Credit: AP
John F. Kennedy Jr. enters a waiting car after visiting with his ailing mother, Jacqueline Kennedy Onassis, in New York Thursday, May 19, 1994. (AP Photo/Mark Lennihan)

No, there isn’t evidence to support claims John F. Kennedy Jr. faked his death and will join Trump in office

Conspiracy theories that John F. Kennedy Jr. and his wife are alive have been circulating, even though it’s been 22 years since the plane crash.

An old claim that John F. Kennedy Jr. faked his death in a 1999 plane crash has been revived. This time, online conspiracy theorists think he will be announcing a “big reveal” with former President Donald Trump. 

President Joe Biden won the 2020 presidential election, though some online users are still claiming, without evidence, that Trump actually won the election.

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The Kennedy claims most recently received renewed traction when the comedic group The Good Liars interviewed a Trump supporter and posted the video to Twitter. The woman in the video is wearing a “Trump Kennedy 2021” shirt and said she believes Kennedy is still alive and will be Trump’s vice president in 2021.

The video from The Good Liars has been viewed more than 400,000 times. 

THE QUESTION

Is John F. Kennedy Jr. alive and joining former President Donald Trump to attempt to reclaim the presidency?

THE SOURCES

THE ANSWER

No, there is no evidence John F. Kennedy Jr. is still alive and former President Donald Trump will not be president in 2021. The National Transportation Safety Board on July 20, 1999, confirmed all aboard the plane were killed in the crash.

WHAT WE FOUND

John F. Kennedy Jr. was a lawyer, journalist and magazine publisher, and the son of former president John F. Kennedy and first lady Jaqueline Kennedy Onassis. John F. Kennedy Jr., his wife Carolyn Bessette Kennedy, and her sister Lauren Bessette, were confirmed dead by the National Transportation Safety Board after a plane crash on Martha’s Vineyard on July 16, 1999. The crash was highly publicized, but since his death, online users have speculated he and his wife are still alive.

Travis View, host of the QAnon Anonymous podcast, where the hosts explore and discuss conspiracy theories and the QAnon culture, told VERIFY the “JFK lives” myth started in April 2018 with a “Q drop” - or theory published anonymously online by an individual known only as “Q”.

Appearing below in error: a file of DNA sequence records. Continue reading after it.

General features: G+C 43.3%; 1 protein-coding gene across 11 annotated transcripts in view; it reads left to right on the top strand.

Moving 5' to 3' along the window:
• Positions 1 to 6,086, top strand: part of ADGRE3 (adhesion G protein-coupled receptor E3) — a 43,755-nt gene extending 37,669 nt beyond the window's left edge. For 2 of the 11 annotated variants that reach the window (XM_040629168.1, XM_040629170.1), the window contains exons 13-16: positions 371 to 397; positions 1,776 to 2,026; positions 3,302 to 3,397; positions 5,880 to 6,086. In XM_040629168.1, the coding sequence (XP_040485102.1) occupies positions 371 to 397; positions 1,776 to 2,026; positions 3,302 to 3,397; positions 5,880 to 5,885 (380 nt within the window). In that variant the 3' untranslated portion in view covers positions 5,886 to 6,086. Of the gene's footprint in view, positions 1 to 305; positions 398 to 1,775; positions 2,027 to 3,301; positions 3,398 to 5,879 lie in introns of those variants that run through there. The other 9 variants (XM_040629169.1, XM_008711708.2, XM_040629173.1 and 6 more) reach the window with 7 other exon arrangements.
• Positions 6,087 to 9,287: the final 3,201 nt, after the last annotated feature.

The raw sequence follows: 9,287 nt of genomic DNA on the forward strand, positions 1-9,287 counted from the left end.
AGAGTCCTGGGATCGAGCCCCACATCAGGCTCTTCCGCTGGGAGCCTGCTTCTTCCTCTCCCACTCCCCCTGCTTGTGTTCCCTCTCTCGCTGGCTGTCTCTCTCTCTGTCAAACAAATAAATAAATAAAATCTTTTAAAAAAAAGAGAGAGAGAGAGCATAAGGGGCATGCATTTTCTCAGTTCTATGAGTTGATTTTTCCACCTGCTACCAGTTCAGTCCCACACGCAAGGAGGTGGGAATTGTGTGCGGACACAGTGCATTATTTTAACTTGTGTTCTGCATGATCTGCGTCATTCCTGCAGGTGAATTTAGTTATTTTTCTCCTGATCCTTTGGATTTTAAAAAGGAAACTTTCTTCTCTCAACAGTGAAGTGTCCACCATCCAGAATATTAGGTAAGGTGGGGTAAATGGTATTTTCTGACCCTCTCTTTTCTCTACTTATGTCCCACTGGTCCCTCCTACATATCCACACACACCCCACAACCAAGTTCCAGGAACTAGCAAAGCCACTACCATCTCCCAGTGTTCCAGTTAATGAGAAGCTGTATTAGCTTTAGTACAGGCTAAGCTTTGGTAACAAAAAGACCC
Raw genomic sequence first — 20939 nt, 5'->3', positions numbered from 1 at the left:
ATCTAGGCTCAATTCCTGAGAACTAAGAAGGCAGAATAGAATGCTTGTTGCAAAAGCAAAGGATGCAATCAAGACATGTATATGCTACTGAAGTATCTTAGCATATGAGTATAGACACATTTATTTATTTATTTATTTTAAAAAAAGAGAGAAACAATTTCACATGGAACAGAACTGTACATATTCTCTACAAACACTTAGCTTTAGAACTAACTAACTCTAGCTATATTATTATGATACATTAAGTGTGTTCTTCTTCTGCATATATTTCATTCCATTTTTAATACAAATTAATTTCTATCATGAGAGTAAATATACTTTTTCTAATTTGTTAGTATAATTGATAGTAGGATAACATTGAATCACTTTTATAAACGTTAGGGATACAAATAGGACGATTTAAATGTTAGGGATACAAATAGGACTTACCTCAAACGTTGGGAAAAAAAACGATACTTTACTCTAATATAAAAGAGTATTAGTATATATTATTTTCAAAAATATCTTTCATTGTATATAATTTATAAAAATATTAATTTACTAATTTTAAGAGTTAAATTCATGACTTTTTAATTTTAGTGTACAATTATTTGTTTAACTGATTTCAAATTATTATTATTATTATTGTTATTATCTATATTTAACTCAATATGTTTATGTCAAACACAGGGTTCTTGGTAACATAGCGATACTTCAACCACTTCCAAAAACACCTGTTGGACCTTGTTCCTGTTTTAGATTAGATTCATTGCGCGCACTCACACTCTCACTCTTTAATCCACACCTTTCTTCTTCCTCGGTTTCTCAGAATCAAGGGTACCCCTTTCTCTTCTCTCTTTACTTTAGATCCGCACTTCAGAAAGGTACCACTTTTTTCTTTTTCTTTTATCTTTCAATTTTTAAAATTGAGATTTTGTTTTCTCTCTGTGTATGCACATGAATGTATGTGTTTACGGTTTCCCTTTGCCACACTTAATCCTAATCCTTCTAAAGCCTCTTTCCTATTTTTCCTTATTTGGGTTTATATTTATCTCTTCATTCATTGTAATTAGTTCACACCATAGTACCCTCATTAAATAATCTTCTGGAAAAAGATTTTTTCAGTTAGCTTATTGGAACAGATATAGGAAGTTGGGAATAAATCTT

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The posts from “Q” launched a movement known as “QAnon,” a conspiracy network that began in 2017 after former President Donald Trump was elected, and many posters believe there was and is a concerted effort by the deep state to remove Trump from office.

View said the “Q drop” “referenced the conspiracy theory that Hillary Clinton was responsible for JFK Jr's death in 1999.”

“The absurd and baseless story claims that Clinton killed JFK Jr. in that fateful plane crash because he was going to run for the U.S. Senate seat that she wanted. This led some QAnon followers to speculate that JFK Jr. wasn't dead after all,” View said. 

Once the claim was out there, another anonymous poster claimed to be Kennedy himself and in June 2018 implied he had faked his death, View told VERIFY, adding that Q denied the legitimacy of the claim and stated Kennedy was not alive, but “that didn't prevent some QAnon followers from believing that JFK Jr. is alive anyway.”

Even though the Kennedy lives theory originated in the same forums where mainline QAnon believers followed and posted, View said the “JFK lives” group is “a minority sect of QAnon and not a mainline QAnon belief. The majority of QAnon followers don't believe that JFK Jr is alive.”

“I suspect that the obsession with JFK Jr. stems from the belief that JFK [former President John Fitzgerald Kennedy] was assassinated by the ‘deep state.’ Some QAnon followers are attracted to the idea that JFK Jr. is avenging his father's death,” View said. 

Q hasn’t posted since December 2020, View said, and most followers were removed from mainstream networks and are using alternate platforms, like messaging apps and pseudo-anonymous social networking sites. 

In January, Facebook announced it removed 3,000 pages, 9,800 groups, 420 events, 16,200 Facebook profiles and 25,000 Instagram accounts for violating their policy against QAnon. In July 2020, Twitter announced it would “no longer serve content and accounts associated with QAnon in Trends and recommendations.”

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On one pseudo-anonymous social site, VERIFY found a profile under the name of John F. Kennedy Jr. that was created on July 1, 2021. As of July 8, the profile had more than 4,000 followers. 

Credit: Screenshot

The profile states: “Trump/Kennedy 2021 Stay Tuned for the big reveal #WWG1WGA.” The hashtag, and known tagline for QAnon followers, is an acronym for “where we go one, we go all.”

The profile photo is of a man named Vincent Fusca, a real person who some claim is actually Kennedy Jr. in disguise. On YouTube, one video from October 2018 with more than 59,000 views, claims Fusca’s wife is actually Carolyn B. Kennedy, who also died on the plane.

A Twitter profile under Fusca’s name is still active with more than 133,000 followers, and the latest tweet posted on January 7. QAnon content with the Kennedy Jr. conspiracy referenced dates back to June 2019 on the profile.

The Good Liars posted a video on July 7 showing them confronting Fusca with the caption: “A lot of Trump supporters think this is JFK Jr - who was 6’1, handsome and currently dead.” The video has more than 23,000 likes and over 900 comments.

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